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An estimated two-thirds of Australians living in residential aged care live with moderate to severe cognitive impairment, so what are the requirements for dementia specific training for aged care workers?
What is the current situation?
Aged care providers are required to adhere to regulations and standards to ensure the care they deliver is appropriate. However, they are not required by law to educate their staff in dementia, even though many of the people they care for have a cognitive impairment. While some providers do provide a specific focus on supporting dementia, not everybody receives the same level or consistency of care.
Personal care workers make up 70 per cent of the direct care workforce. Currently, the minimum qualification for a personal care worker involves no compulsory units in dementia competency.
Why is there a lack of dementia care training for aged care workers?
There is an expectation by consumers and the regulator that providers can support the individual needs of each client/resident. However, as stories from the Royal Commission into Aged Care Quality and Safety have demonstrated, the capacity of providers to deliver quality dementia care has not been consistent.
With no legal or professional requirement for dementia education, there is limited motivation for health and aged care professionals to undertake further study in dementia. Equally there is no obligation on providers to ensure their workforce is suitably trained to support people living with dementia.
Because there is no compulsory training in dementia, not all providers have prioritised dementia education for their staff, and the lack of understanding by staff about how dementia may impact a person can lead to increased incidents, higher use of medication and lower quality of life for the client/resident as well as lower job satisfaction for the employee.
Are aged care workers interested in dementia care training?
Multiple surveys of the aged care workforce demonstrate that aged care staff want ongoing, comprehensive dementia training.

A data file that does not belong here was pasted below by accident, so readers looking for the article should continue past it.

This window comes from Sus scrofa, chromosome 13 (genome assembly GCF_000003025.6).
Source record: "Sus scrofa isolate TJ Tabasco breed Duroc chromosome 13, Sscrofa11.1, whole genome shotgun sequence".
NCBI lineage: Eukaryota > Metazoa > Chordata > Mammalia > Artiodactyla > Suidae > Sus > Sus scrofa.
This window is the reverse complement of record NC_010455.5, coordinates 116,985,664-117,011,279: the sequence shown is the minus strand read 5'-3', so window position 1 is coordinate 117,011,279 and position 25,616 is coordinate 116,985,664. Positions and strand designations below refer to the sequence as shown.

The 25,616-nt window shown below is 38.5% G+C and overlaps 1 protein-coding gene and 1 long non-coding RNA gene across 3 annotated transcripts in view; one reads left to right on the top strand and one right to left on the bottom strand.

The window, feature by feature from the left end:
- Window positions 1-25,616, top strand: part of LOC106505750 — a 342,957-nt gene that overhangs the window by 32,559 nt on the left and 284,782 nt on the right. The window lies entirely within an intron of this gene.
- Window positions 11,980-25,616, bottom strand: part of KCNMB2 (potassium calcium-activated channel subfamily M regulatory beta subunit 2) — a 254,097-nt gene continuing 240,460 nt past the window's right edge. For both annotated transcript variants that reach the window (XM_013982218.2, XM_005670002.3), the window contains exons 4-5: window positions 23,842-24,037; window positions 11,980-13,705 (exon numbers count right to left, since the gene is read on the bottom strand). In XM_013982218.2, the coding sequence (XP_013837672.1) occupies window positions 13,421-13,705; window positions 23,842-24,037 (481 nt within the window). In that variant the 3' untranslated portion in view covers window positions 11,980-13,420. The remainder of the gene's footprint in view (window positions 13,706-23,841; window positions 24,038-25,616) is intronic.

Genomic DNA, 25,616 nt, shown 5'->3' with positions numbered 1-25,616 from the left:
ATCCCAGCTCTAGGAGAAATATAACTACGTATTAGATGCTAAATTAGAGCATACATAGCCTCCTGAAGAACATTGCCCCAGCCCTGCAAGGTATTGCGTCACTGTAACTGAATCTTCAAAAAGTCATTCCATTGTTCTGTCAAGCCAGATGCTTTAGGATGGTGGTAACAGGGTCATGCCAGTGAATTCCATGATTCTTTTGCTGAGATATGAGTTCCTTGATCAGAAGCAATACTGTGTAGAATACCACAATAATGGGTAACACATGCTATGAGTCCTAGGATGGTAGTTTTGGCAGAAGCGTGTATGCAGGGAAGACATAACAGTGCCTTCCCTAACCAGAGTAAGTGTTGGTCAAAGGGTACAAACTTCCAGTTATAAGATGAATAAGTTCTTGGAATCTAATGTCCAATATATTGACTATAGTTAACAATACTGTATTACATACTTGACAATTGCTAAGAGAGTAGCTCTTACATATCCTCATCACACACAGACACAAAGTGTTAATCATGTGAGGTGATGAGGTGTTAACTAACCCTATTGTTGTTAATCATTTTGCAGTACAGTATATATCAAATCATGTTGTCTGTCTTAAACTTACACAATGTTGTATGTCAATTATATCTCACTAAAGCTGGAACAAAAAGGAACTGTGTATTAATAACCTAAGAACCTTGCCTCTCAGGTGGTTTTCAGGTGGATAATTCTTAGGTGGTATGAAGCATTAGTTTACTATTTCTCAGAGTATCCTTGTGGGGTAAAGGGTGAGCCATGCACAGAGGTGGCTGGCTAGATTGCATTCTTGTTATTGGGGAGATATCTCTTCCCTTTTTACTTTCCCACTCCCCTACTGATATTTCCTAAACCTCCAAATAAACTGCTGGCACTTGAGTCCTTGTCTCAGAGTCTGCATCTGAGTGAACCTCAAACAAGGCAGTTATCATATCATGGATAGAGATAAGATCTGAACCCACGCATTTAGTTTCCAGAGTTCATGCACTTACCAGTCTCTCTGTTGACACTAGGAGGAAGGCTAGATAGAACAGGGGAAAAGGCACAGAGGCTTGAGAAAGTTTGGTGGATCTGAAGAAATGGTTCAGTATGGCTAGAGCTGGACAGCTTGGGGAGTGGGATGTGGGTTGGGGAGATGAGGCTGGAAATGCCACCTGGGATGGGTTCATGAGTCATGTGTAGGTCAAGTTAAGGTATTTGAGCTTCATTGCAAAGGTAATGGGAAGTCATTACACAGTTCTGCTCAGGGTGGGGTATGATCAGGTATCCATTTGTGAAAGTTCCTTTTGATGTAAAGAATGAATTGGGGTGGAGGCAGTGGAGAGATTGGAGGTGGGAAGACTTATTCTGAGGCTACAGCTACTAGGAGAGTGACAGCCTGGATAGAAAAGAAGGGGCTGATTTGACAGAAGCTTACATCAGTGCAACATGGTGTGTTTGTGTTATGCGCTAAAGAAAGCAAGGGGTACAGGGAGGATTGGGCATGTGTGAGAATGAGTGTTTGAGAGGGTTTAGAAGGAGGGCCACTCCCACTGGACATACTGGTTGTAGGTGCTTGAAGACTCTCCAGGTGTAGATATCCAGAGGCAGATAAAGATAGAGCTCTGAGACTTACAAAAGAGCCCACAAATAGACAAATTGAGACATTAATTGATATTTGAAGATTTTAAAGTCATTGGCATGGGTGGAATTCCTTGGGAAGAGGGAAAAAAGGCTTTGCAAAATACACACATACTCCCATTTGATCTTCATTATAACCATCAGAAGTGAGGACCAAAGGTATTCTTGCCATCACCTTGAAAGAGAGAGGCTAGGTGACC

Health professionals who have recently completed dementia education are more likely to recognise the importance of understanding dementia and have a positive attitude towards people with the condition.
Does dementia care training lead to better outcomes for people living with dementia?
We know dementia education leads to fewer high-risk incidents, lower rates of inappropriate use of medication and more positive staff attitudes and morale, which ultimately results in better service delivery and quality of life for people living with dementia.
When people living with dementia receive care from professionals that have completed dementia education, fewer incidences of changed behaviour are experienced.
What is Dementia Australia’s position on this?
Dementia Australia recommends compulsory dementia education for the residential aged care workforce - including management and support staff - and all health care professionals involved in the care of residents.
As part of Dementia Training Australia we are working to establish national dementia education standards to set clear parameters against which dementia education can be assessed and delivered.
What minimum level dementia training can aged care workers access now?
There are many options for dementia education, that target different parts of the workforce and offer foundational through to higher-level education. For example, aged care workers can access the Ask Annie app. This tool provides practical tips and strategies to better support people living with dementia.
They can also complete ‘Dementia Essentials’ which is a fully funded, nationally recognised unit of competency, delivered by Dementia Training Australia. This course offers skills and strategies to help with communication, planning, developing activities and understanding changed behaviour in people living with dementia.
For more information about dementia training available to health and aged care workers visit: www.dementialearning.org.au or call 1300 DEMENTIA (1300 336 368).
What can families, friends and people living with dementia do to address this?
Ask to speak with the residential aged care provider and ask what training is available for staff. If nothing is available, suggest they call Dementia Australia.
Want to read more stories like this one? Subscribe to Dementia Australia’s eNews: https://www.dementia.org.au/newsletters
 Dementia Australia, Policy Position Paper - Dementia education and the residential aged care workforce, May 2022, https://www.dementia.org.au/sites/default/files/2022-06/Advocacy-Policy-Position-Statement-May-2022.pdf
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